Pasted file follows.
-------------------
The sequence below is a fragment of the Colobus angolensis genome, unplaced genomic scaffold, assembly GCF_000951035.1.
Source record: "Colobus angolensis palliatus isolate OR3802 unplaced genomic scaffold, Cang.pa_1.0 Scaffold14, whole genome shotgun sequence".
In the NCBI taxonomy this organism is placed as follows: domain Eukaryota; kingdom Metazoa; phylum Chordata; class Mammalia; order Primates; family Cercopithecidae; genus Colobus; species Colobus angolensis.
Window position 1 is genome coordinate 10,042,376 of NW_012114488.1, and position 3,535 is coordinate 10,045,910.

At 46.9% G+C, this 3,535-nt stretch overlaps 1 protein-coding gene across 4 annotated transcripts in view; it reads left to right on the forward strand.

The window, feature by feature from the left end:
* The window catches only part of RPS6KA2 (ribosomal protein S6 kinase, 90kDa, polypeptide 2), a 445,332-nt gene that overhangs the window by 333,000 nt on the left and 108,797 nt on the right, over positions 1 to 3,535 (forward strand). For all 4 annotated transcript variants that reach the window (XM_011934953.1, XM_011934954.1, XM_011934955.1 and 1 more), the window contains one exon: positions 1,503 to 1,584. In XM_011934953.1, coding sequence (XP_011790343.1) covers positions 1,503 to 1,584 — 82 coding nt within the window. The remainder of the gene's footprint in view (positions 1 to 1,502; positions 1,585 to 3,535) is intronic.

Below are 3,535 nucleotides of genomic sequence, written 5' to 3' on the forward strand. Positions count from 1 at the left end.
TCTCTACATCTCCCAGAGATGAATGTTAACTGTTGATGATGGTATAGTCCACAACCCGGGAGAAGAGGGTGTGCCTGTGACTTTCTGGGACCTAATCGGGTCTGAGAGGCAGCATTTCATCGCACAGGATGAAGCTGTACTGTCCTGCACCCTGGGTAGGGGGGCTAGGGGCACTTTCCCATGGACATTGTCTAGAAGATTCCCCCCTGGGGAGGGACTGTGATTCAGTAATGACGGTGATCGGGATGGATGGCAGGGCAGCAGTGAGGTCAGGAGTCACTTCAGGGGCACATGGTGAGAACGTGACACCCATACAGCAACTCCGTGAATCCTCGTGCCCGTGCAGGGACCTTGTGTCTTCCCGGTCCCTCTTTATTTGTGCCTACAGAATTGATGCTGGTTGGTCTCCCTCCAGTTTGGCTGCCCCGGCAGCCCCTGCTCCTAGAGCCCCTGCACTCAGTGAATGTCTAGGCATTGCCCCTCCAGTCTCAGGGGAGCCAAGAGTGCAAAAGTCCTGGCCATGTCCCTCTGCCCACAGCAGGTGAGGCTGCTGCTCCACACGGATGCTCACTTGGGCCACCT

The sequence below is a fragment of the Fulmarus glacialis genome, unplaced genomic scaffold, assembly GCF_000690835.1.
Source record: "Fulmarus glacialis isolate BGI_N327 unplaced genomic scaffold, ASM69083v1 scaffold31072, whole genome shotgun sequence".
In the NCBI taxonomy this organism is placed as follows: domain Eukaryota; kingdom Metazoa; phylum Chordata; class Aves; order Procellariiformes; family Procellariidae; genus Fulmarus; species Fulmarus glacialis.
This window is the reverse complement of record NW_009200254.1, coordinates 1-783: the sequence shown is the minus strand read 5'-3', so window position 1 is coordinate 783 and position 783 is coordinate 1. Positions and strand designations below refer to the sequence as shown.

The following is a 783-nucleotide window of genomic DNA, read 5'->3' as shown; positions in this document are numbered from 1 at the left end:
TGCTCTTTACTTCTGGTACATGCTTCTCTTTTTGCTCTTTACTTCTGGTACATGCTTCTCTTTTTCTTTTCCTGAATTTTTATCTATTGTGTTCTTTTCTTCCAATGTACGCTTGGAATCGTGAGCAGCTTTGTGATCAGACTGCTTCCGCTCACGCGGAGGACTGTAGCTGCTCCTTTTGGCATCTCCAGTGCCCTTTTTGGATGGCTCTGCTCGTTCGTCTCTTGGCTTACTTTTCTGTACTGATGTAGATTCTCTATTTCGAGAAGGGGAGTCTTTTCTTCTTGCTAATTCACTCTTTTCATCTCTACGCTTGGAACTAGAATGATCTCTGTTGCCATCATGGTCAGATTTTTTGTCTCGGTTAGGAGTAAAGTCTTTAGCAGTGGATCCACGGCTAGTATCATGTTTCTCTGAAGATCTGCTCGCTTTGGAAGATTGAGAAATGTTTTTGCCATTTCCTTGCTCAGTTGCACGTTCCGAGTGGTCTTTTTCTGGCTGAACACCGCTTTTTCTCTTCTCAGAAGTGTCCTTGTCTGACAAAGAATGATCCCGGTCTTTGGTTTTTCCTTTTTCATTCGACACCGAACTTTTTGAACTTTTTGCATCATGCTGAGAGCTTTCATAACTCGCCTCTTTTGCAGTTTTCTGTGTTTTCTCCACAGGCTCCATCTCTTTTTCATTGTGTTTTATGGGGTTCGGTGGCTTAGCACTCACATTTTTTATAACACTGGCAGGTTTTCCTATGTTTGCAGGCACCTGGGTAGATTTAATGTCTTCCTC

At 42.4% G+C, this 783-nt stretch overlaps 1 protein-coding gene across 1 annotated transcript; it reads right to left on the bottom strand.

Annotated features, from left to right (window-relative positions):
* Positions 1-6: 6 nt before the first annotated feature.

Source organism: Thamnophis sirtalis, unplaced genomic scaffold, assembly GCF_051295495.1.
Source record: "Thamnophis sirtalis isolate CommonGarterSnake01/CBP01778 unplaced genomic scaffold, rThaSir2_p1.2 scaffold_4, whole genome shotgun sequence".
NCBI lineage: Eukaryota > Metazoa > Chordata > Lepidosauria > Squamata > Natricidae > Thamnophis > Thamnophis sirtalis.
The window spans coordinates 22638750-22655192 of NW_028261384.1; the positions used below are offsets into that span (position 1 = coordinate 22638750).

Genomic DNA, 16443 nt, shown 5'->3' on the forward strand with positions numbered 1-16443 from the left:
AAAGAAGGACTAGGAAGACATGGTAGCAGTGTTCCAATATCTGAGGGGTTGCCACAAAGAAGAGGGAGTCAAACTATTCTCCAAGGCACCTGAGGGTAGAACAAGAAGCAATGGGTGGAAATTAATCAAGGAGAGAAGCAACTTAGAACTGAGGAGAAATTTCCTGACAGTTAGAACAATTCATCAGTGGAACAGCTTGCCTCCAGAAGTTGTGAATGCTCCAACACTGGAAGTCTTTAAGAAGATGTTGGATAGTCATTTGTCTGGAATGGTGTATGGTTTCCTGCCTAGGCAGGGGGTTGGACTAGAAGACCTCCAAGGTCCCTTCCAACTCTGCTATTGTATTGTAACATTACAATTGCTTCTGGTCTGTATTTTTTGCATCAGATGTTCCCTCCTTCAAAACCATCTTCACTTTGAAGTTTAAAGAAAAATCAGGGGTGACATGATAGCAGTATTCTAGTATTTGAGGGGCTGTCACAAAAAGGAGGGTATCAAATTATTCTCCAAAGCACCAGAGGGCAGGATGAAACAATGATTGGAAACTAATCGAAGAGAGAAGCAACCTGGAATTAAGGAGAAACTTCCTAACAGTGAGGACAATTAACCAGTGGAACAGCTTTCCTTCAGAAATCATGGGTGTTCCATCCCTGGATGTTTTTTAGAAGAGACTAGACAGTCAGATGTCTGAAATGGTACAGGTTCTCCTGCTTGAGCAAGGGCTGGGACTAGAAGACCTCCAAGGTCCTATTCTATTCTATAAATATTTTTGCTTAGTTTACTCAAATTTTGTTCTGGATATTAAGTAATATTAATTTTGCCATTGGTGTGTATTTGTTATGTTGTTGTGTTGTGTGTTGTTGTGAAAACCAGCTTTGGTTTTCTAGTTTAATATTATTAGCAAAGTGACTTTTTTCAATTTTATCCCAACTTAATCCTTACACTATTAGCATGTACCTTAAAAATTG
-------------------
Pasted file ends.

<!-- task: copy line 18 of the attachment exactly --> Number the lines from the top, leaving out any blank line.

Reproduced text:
* Positions 1-6: 6 nt before the first annotated feature.